ASHI Capitol Hill lobbyist Randy Pence advises that the federal Occupational Health and Safety Administration has issued a formal Safety and Health Bulletin (SHIB 03-10-10) titled, “A Brief Guide to Mold in the Workplace.”
The introduction to the multi-page guide explains the intended audience and suggested use as follows: “Concern about indoor exposure to mold has increased along with public awareness that exposure to mold can cause a variety of health effects and symptoms, including allergic reactions. This safety and health information bulletin provides recommendations for the prevention of mold growth and describes measures designed to protect the health of building occupants and workers involved in mold cleanup and prevention. This bulletin is directed primarily at building managers, custodians, and others responsible for building maintenance, but may also be used as a basic reference for those involved in mold remediation. By reading this safety and health information bulletin, individuals with little or no experience with mold remediation may be able to reasonably judge whether mold contamination can be managed in-house or whether outside assistance is required.
The advice of a medical professional should always be sought if there are any emerging health issues. This document will help those responsible for building maintenance in the evaluation of remediation plans. Contractors and other professionals (e.g. industrial hygienists or other environmental health and safety professionals) who respond to mold and moisture situations in buildings, as well as members of the general public, also may find these guidelines helpful. The information in these guidelines is intended only as a summary of basic procedures and is not intended, nor should it be used, as a detailed guide to mold remediation.”
The Guide can be found at www.osha.gov/dts/shib/shib101003.html
NAHB reports builder confidence surges in October
Builder confidence in the market for single-family homes surged in October to the highest level in almost four years, according to the National Association of Home Builders’ Housing Market Index (HMI). The HMI rose four points to 72 in October to match the level recorded in December of 1999.
“The October HMI clearly demonstrates how sensitive the housing market is to changes in interest rates,” said NAHB President Kent Conine, a home and apartment builder from Dallas. “Rates for a 30-year fixed-rate mortgage peaked at an average of 6.44 percent during the first week of September, causing some erosion of the HMI. By the first week in October, they had dropped back down to 5.77 percent, fueling a rebound in builder sentiment.”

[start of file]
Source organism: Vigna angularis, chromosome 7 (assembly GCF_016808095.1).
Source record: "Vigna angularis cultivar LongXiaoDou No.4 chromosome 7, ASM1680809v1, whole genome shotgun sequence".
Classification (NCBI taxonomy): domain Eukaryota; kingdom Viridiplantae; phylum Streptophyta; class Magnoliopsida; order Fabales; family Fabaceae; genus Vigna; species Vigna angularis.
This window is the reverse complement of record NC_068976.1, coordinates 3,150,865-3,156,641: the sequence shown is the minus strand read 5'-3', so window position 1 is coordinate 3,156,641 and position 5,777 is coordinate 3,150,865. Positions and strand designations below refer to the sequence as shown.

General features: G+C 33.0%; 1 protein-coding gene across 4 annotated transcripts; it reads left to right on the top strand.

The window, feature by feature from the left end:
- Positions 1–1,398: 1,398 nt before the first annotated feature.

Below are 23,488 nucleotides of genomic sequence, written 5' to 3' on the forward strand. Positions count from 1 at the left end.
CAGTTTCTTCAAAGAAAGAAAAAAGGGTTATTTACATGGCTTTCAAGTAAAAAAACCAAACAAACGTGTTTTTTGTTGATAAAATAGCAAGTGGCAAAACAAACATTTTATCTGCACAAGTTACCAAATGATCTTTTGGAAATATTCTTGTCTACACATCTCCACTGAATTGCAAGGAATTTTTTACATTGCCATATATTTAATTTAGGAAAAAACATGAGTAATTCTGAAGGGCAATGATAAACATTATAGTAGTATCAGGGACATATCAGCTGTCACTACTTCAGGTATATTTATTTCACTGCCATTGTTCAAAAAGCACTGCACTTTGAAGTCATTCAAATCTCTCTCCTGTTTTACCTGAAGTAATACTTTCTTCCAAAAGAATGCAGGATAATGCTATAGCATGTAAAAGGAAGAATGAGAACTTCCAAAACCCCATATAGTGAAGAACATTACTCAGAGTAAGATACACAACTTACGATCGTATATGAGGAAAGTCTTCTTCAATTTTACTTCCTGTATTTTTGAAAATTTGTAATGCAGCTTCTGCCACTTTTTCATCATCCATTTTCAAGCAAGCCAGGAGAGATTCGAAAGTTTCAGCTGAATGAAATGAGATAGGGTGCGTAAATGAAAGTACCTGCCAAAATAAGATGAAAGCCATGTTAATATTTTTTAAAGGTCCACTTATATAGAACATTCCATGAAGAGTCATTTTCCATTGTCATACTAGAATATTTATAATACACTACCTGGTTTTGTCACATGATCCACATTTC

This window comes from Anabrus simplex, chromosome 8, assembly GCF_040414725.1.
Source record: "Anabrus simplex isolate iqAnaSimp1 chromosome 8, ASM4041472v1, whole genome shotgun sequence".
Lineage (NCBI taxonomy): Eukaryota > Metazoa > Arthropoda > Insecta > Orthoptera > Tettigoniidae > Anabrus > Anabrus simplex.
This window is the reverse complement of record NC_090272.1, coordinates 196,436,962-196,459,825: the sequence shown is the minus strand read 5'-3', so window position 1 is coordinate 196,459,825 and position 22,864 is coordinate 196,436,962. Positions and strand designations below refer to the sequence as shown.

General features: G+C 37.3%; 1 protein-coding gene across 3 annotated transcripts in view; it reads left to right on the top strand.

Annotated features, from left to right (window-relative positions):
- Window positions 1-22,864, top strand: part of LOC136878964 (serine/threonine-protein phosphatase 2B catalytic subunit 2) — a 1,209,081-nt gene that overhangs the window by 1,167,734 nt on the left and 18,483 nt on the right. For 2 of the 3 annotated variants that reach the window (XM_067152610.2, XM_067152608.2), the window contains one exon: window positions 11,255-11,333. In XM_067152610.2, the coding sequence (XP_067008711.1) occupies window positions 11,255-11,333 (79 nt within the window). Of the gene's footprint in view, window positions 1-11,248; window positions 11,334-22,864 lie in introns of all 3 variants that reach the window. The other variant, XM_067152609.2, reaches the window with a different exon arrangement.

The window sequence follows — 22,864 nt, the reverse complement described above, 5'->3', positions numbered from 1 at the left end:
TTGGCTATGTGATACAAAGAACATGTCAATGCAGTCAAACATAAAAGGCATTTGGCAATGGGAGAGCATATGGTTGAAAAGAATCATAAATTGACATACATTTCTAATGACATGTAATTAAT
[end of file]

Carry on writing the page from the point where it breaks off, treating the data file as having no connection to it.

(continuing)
The HMI is derived from a monthly survey of builders that NAHB has been conducting for nearly 20 years. Home builders are asked to rate current sales of single-family homes and sales expectations for the next six months as “good,” “fair” or “poor.” They are also asked to rate traffic of prospective buyers as “high to very high,” “average” or “low to very low.” Scores for responses to each component are used to calculate a seasonally adjusted index, where any number over 50 indicates that more builders view sales conditions as good than poor.
CPSC denies petition to ban CCA pressure-treated wood playground equipment
The U.S. Consumer Product Safety Commission (CPSC) voted unanimously to deny a petition to ban the use of chromated copper arsenate (CCA) pressure-treated wood in playground equipment. CCA manufacturers and the Environmental Protection Agency (EPA) had previously agreed to phase out CCA treatment of wood for most consumer uses by the end of 2003.
CPSC Chairman Hal Stratton said, “The industry has already agreed to stop using this chemical as a treatment for wood for most residential consumer uses. The EPA action effectively addresses the petitioners’ request.”
Commissioner Mary Sheila Gall said, “…I urge the staff to continue its work to identify stains and sealants that will reduce exposure to arsenic from existing CCA wood structures.” Statements by the commissioners are available at www.cpsc.gov
In a report submitted to CPSC commissioners earlier this year, staff scientists found that some children may face an increased risk of developing lung or bladder cancer over their lifetimes from playing on playground equipment made from CCA pressure-treated wood. CPSC staff states this increased risk to children is primarily due to exposure to arsenic residue on children’s hands followed by hand-to-mouth contact. To minimize the risk of exposure to arsenic from CCA-treated playground equipment, the CPSC staff recommends that parents and caregivers thoroughly wash children’s hands with soap and water immediately after playing on CCA pressure-treated wood playground equipment. In addition, the staff recommends that children not eat while on CCA-treated wood playground equipment. CPSC and EPA are conducting studies of coatings and sealants to determine effective measures for reducing the amount of arsenic released from CCA-treated wood. Consumers may obtain a fact sheet on the findings of the commission staff at the CPSC web site at www.cpsc.gov or by calling the CPSC hotline at 800-638-2772.
Beware: Fraudulent insurer targets real estate agents and home inspectors
According to Ted Bader, chief investigator for the legal affairs division of the Washington State office of the insurance commissioner, Nations Hazard an insurer operating out of Illinois, is targeting real estate agents and home inspectors nationwide. Visit their Web site at www.insurance.wa.gov to check actions under the heading of disciplinary actions for Nations Hazard.